TL: Most of them never had any experience. Dave Rall never had any experience with cancer research. Paul Condit was not in cancer research, even though he was a physician. Jack Davidson was the only one with experience in cancer research, in biochemistry of cancer drugs. You know him, don't you?
GC: Jack Davidson?
GC: I was hoping to interview him. He is not very well, though. He wasn't able to do an interview with me.
TL: No. If you talk to Dr. Oliverio, you've covered talking with Dr. Davidson. His work is very familiar to Dr. Oliverio.
GC: Oh, good. That's good to hear. Yes, I hope to catch him.
TL: I have high respect for Dr. Davidson.
GC: He did some very good research.
TL: Very, very good, very good. An amazing man. He is also highly specialized in radiochemistry.
GC: What was the best thing about working, about doing research, at the National Cancer Institute?
TL: The first was the colleagues. The caliber of your colleagues was so impressive, and you can really learn a lot from your colleagues. The second is that the resources are quite ample, other than the space. You are not limited by equipment, by drugs, animals, and you had plenty of supplies. Third is the reputation of the NIH as a major international biomedical research center. So, the place, the personnel, and the resources. There was a time when I was there you would never have to worry about your budget. Nowadays you have to, because you have external review. In my time the review was there but very informal. There was no site visit. The reviewers would come and you would just give a ten- or fifteen-minute presentation. Not as serious as at M. D. Anderson, which sometimes consumed two or three days, where you have to take care of site visitors. We had to rehearse internally and then, of course, above all you have to work terribly hard; otherwise, you don’t get your papers published and you have no grants.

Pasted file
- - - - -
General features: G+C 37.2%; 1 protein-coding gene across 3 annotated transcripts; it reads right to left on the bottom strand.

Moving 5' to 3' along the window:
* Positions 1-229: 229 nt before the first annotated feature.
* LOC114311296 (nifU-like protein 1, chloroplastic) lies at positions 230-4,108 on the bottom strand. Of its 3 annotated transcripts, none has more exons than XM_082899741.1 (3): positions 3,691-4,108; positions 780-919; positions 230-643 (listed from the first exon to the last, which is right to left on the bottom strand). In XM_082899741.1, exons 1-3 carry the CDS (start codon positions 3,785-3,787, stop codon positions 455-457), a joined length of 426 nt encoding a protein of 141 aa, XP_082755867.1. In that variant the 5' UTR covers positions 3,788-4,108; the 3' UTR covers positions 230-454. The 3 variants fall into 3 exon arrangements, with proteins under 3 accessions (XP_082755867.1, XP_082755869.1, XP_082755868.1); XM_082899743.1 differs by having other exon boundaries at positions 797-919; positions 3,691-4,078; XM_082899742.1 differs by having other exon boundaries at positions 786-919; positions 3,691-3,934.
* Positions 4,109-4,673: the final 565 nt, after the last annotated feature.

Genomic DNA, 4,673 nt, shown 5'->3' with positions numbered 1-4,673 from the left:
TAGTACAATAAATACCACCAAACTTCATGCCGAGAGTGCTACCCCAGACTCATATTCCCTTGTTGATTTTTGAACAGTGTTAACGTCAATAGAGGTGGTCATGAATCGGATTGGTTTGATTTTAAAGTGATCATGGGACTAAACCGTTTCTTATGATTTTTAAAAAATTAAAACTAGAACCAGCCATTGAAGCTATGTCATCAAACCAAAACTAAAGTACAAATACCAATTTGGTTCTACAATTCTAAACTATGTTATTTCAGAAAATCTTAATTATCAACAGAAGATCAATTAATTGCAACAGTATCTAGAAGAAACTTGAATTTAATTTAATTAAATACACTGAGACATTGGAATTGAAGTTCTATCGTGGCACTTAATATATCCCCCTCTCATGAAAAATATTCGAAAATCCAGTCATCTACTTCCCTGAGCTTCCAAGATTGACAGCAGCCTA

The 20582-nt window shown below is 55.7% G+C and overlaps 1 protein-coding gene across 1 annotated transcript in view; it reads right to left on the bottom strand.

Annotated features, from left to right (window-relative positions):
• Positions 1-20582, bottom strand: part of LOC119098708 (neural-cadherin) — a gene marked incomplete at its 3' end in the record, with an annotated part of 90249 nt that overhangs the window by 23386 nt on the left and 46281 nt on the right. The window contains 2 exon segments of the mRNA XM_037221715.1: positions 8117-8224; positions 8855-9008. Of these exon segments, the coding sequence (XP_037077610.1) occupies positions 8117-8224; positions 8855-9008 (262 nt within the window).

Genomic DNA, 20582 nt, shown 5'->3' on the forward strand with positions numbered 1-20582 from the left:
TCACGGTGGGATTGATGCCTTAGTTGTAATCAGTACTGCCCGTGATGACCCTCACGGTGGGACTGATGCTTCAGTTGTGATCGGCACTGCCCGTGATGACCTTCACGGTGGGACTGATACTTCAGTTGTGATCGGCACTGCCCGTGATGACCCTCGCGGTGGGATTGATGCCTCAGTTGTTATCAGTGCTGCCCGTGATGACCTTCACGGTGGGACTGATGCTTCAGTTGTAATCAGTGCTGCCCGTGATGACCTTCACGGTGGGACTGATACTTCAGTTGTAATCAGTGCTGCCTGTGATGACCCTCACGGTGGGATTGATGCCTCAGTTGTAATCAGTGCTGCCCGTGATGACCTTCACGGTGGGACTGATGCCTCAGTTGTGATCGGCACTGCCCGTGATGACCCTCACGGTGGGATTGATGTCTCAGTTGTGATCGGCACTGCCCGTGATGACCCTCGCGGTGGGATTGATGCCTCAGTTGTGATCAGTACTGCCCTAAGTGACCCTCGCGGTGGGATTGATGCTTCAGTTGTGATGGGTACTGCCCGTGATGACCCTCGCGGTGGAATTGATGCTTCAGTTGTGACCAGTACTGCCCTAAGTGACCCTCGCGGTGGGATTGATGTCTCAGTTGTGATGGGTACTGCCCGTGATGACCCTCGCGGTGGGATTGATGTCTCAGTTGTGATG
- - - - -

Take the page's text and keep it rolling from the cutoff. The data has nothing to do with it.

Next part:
GC: Was it easy to get published, being from the NCI?
TL: No, no, no, no.
GC: No? It didn't make any difference?
TL: No, no. It was totally impartial peer review. If you don't have anything, nobody is going to accept it, whether you are from the NCI or from M. D. Anderson. It will be rejected outright. Sometimes even a very good paper would be rejected.
GC: Not what they wanted.
GC: How did the reputation help you? You said you really enjoyed the reputation of the Institute.
TL: Oh, yes, yes. Because when you go out for your meeting, you say you are from the NCI, the reaction from the audience is entirely different.
TL: They show their respect. The same at M. D. Anderson.
GC: You said that all the resources were ample, except for space. Why was space such a problem?
TL: Well, as you can see, the clinical center was just built and we had one module, every senior investigator has one module that is about twice as big as this room. When you get going with the equipment and the technicians, it is very crowded. And usually you get involved in more than one project and you wish you had more than one module.
GC: So a module was maybe 25 feet by 35 feet? Something like that?
TL: Yes, something. The walls are moveable. You can tear down and remodel very easily. But the place is expanding, all the people are coming in. There constantly is a shortage of space. That's why later on they moved the administrative, extramural staff, away from the laboratories.
GC: Just so they could have . . .
TL: Now they're farmed out all over the place.
GC: Yes, they are in all different buildings now.
GC: Was there anything you did not like about working at the NCI? Were there any problems inherent to that place?
TL: Not really. The only thing is, when you get bigger, there is more internal politics and personalities to deal with, which I wished I didn't have to. Just concentrate on doing my work and not trying to make my boss happy and that sort of thing.
GC: I think that happens a lot of places.